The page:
Although only one-third of the 21-acre Mount Carmel National Park is a nature reserve, the entire park is dedicated to nature conservation, and specifically to maintaining the Mediterranean habitats of Israel.
The mountainous Carmel ridge, with summits more than 500 meters above sea level, is a fine place to study both nature and history. This area has fascinating remnants from prehistoric settlements. Over 250 sites inhabited by prehistoric human beings have been identified in the Carmel area, dating back 500 thousand years, to the time prehistoric human beings are known to have inhabited this area. An unusually significant finding was that during the Mousterian period (100 thousand years ago), this area was inhabited by two groups with very different physical characteristics.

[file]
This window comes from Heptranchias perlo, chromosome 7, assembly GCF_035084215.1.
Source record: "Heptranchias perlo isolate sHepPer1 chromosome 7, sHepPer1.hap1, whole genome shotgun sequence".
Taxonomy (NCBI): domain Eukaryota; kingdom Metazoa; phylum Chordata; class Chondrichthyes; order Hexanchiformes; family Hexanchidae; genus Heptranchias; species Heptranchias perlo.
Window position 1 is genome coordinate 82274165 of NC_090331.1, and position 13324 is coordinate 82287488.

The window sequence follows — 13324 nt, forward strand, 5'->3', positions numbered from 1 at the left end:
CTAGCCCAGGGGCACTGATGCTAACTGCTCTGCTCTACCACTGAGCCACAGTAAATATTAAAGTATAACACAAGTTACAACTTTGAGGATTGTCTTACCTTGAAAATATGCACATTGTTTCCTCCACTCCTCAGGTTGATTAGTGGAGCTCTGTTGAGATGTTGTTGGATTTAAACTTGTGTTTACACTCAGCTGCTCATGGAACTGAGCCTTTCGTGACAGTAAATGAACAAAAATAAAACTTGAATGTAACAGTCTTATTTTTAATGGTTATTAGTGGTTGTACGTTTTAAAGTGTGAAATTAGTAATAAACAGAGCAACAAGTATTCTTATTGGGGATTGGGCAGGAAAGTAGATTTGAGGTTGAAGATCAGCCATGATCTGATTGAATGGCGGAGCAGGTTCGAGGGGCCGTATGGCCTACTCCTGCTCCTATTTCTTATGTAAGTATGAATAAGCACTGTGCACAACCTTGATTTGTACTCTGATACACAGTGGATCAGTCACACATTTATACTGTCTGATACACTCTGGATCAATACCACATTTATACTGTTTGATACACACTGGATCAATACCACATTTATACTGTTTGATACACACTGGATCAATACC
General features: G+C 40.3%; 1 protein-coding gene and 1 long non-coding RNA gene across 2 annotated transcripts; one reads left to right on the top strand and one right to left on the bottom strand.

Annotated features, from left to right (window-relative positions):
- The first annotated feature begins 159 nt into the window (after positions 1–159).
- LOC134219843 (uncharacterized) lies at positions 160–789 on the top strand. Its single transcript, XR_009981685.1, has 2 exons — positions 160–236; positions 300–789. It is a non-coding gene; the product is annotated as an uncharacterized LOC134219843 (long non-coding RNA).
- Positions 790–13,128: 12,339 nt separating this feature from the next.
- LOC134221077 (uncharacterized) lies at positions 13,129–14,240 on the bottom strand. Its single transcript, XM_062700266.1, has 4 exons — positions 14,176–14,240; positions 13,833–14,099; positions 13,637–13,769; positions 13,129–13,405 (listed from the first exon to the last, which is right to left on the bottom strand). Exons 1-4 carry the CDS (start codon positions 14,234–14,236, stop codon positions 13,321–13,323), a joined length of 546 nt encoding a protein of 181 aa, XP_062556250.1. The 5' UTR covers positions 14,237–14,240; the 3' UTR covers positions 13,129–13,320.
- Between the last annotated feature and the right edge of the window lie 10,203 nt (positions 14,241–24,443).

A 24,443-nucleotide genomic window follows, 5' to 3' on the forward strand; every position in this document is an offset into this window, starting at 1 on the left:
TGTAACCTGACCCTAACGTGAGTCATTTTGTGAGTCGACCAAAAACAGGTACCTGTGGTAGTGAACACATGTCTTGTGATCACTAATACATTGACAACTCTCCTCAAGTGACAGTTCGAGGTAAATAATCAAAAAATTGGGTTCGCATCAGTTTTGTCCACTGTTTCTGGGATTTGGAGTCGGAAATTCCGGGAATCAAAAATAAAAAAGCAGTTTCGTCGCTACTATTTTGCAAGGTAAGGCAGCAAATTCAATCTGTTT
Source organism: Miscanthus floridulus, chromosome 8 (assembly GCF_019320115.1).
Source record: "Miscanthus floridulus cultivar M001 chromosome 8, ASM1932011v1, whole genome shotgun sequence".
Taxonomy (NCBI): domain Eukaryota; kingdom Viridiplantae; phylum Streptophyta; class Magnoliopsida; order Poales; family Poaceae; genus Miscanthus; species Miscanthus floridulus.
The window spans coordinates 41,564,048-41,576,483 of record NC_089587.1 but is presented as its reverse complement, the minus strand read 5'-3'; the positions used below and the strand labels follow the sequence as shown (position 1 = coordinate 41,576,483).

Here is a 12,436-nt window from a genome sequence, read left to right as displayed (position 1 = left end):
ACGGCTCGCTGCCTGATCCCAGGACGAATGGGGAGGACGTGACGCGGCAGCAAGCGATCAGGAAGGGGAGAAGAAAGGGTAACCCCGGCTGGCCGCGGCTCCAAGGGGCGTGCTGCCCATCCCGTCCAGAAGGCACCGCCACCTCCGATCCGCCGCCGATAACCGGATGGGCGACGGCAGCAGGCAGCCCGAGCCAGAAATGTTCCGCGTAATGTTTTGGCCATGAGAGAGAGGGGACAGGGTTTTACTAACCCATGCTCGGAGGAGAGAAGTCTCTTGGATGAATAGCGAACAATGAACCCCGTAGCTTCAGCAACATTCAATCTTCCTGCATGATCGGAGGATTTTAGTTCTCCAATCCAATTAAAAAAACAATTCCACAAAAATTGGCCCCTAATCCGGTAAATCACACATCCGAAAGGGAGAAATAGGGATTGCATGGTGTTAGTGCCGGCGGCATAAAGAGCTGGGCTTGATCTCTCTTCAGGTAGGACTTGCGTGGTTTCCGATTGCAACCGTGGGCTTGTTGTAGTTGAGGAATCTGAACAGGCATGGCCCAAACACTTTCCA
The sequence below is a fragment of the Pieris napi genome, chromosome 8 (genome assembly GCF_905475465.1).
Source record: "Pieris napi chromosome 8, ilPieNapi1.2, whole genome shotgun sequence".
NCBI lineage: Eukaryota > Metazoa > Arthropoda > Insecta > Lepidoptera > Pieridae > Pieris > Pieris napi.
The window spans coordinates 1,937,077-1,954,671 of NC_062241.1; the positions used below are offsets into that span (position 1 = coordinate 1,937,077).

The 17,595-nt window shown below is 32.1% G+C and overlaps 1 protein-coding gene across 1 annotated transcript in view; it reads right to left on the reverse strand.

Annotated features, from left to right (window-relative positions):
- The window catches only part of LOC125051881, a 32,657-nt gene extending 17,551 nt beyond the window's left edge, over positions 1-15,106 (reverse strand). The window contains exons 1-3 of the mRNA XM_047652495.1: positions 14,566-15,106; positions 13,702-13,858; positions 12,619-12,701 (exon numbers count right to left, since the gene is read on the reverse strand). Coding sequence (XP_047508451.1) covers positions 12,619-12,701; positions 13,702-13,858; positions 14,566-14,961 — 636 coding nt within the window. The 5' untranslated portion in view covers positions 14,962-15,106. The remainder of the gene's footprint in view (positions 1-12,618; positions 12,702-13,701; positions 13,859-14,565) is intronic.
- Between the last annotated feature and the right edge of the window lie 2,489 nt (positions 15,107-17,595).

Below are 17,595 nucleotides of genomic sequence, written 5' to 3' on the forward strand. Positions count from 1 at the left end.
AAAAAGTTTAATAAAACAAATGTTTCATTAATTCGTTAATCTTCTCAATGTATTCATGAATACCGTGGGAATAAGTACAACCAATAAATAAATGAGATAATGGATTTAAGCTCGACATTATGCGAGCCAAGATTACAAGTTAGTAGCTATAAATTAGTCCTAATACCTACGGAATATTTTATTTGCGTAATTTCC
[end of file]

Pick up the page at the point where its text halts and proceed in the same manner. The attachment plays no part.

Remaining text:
There are beautiful groves on the slopes above Kibbutz Yagur, near Nahal Kelah (known as Little Switzerland), and in Keren Hacarmel. As a rule, the thicket that grows under the kermes oaks is so tangled that people cannot walk between the trees, but the park staff has blazed some trails, most of which are signposted.
This area is magnificent in the spring when anemone, cyclamen, orchis, and a host of other flowers bloom on the ground that is exposed to the sun, i.e. outside the scrub forest. Madonna lily, a flower seldom seen in Israel, blooms in Little Switzerland in May.
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